'North Korean missiles can reach Guam in 14 minutes'

Oceane Deschanel
Agosto 13, 2017

Earlier this week North Korea's military announced that it was considering a missile attack near the United States territory of Guam in response to Trump threatening Pyongyang with "fire and fury".

July 28: Pentagon says it is prepared for "any attack" as North Korea launches second missile.

Guam is a launching point for US strategic bombers that the North, virtually flattened by USA bombs during the 1950-53 Korean War, sees as particularly threatening.

The escalating threats between the USA and North Korea have thrown the tiny US territory of Guam into the headlines.

While immediate confirmation of the reports was not available, Japan has in the past vowed to shoot down North Korean missiles or rockets that threaten to hit its territory.

But Bruce Bennett, a senior defense analyst at the Rand Corporation, told CNN it would ultimately be US President Donald Trump's decision whether to test their missile defenses. "Hopefully Kim Jong Un will find another path!"

Eric Talmadge is an Associated Press writer.

Guam is about 2,100 miles (3,380 kilometers) southeast of Pyongyang and 3,800 miles (6,115 kilometers) west of Honolulu in the Pacific Ocean.

The forum members also urged North Korea to comply with obligations stated in the United Nations Security Council resolutions.

Trump volta a deixar aviso à Coreia do Norte
Por sua vez, os norte-coreanos têm detalhado planos para lançar mísseis na região do território americano de Guam , no Pacífico. Na sua propaganda, Pyongyang define-as como uma provocação e um "ato de agressão".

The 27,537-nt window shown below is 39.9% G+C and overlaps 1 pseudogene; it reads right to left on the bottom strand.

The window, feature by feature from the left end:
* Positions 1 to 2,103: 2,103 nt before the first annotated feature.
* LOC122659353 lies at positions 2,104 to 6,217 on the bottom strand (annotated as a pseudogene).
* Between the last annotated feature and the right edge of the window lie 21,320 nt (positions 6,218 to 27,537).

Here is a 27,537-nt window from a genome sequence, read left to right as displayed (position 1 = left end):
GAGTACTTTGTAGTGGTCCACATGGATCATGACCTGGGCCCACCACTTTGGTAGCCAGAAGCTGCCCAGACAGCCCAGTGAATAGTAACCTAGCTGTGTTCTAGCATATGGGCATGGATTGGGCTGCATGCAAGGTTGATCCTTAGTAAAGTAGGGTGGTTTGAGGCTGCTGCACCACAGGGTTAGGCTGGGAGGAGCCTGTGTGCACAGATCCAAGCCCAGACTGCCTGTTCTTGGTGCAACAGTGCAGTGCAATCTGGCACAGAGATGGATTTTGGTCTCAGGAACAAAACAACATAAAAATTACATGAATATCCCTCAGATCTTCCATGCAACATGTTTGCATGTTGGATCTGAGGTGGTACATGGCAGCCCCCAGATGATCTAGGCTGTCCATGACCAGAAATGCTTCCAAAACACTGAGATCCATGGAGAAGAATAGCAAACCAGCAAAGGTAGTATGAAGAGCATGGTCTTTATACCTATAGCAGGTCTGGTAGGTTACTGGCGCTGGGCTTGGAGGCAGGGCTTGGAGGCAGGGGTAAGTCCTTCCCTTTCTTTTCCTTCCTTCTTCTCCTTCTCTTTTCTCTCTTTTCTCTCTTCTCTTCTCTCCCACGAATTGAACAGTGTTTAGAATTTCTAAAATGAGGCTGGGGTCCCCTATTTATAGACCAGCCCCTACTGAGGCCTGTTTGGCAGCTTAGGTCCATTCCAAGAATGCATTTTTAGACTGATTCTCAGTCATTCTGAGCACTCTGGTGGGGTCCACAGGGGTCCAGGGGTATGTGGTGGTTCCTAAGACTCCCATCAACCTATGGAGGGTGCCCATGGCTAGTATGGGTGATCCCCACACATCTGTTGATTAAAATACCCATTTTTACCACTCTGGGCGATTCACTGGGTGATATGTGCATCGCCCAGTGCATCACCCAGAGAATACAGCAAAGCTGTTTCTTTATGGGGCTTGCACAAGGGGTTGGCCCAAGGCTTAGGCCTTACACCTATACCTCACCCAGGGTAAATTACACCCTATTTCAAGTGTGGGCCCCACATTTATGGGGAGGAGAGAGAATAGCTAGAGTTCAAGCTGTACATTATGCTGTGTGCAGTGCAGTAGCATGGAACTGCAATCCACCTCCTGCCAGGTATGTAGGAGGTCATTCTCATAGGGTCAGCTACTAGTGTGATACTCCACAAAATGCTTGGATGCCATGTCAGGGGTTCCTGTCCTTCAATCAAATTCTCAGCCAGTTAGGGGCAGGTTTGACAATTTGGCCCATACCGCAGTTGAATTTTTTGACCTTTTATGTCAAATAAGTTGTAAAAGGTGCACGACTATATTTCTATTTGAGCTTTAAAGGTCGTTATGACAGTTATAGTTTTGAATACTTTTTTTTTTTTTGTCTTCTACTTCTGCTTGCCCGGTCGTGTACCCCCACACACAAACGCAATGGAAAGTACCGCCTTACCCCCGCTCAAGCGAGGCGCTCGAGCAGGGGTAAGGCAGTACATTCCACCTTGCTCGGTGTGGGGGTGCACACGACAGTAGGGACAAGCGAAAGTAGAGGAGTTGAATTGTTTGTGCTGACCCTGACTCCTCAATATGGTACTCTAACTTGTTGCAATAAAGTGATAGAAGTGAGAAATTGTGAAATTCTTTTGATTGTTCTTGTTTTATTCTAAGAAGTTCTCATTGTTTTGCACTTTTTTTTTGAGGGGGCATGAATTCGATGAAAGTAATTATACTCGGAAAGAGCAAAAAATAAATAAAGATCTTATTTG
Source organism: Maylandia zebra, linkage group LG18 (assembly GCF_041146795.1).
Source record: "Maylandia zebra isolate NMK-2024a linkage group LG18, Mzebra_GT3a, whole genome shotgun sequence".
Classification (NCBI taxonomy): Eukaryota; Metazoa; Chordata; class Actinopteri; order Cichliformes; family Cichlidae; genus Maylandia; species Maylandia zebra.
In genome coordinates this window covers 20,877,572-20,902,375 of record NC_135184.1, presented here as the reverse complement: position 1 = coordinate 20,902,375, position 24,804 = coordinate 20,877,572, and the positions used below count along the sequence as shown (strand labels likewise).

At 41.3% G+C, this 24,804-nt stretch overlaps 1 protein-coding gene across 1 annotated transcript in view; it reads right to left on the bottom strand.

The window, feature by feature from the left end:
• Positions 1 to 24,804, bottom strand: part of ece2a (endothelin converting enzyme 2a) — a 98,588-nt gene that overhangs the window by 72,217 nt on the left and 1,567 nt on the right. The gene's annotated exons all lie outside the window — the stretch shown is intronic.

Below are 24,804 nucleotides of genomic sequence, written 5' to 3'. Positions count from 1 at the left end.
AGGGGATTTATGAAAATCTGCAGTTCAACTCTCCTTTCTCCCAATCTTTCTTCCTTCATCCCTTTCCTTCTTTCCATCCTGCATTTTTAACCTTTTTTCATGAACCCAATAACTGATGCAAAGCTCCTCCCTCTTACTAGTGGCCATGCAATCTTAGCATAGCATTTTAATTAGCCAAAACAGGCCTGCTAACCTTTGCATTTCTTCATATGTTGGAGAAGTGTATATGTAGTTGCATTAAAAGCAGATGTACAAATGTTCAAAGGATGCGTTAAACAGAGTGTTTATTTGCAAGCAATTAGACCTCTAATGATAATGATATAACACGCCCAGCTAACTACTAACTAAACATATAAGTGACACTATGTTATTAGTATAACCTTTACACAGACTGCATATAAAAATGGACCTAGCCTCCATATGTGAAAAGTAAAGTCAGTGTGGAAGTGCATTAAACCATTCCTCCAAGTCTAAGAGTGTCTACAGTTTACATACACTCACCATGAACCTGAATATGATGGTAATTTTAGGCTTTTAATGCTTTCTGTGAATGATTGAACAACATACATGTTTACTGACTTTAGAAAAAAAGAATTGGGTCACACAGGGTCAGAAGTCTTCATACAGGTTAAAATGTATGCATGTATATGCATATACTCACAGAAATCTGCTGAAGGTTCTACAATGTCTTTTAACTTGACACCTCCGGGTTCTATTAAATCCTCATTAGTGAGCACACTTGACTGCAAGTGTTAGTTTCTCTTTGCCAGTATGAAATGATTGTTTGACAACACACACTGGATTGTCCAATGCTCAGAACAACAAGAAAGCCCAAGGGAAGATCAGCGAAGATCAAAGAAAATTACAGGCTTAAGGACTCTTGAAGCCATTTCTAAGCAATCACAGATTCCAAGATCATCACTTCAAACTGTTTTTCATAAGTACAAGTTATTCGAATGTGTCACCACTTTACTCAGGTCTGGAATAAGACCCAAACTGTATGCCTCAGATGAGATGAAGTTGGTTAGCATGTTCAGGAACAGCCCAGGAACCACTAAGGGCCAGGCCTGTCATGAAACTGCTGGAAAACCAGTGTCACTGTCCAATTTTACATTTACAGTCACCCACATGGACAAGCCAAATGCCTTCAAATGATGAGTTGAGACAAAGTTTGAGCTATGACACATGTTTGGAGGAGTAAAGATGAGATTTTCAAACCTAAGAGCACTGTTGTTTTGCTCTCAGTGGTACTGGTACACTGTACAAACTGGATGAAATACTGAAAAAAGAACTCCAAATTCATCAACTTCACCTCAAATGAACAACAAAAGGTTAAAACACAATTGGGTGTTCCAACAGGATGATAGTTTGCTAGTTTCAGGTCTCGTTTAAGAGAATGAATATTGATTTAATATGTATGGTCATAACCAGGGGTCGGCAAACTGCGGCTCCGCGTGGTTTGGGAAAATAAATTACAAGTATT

Naval Base Guam is an important outpost for US fast-attack nuclear powered submarines that are a key means for gathering intelligence in the region, including off the Korean peninsula and in the South China Sea where China has been building military bases on man-made islands that have stirred tension across Asia. "So, we may just be in the middle of a verbal tussle between some countries", he said.

Former President Clinton squats as he examines the names of World War II war dead on a wall at the War in the Pacific National Historical Park on the island of Guam in 1998.

After Trump's "fire and fury" threat heightened tension, average daily sales volume has been 250 bars, ranging in weight between 10 grams (0.35 oz) and 100 grams (3.5 oz), versus about 50 earlier, Song said, adding the trend would continue through August.

"Japan invaded us, the Spanish invaded us", Genereux says.

It was not the first time Guam has been put on notice and similar threats made since 2013 led to the USA military permanently deploying a Terminal High Altitude Area Defense (THAAD) interceptor system on the tiny island.

Its population is mostly Roman Catholic and about a third are Chamorro, descendants of the indigenous people Portuguese explorer Ferdinand Magellan first encountered in 1521.

About 40 percent of Guam's residents are Chamorros, the name for the native people. Its chief languages are English and Chamorro. "And even people who make cell phones, who have substantially more testing than THAAD does, sometimes have cell phones burn up", he said. They are both managed under Joint Base Marianas. Sold-out hotels are full of tourists, and the beaches are full of runners and sunbathers.

"If it looks like the USA set off the chain of events that led to escalation, and Abe didn't use his relationship with Trump to moderate that, it's easy to imagine that there would be a domestic price to pay", said Tobias Harris, a Japan analyst at Teneo Intelligence, a political risk consultancy based in NY. Today, Naval Base Guam is the home port for four nuclear-powered fast attack submarines and two submarine tenders.

Guam is home to U.S. Naval Base Guam and the Andersen Air Force Base.

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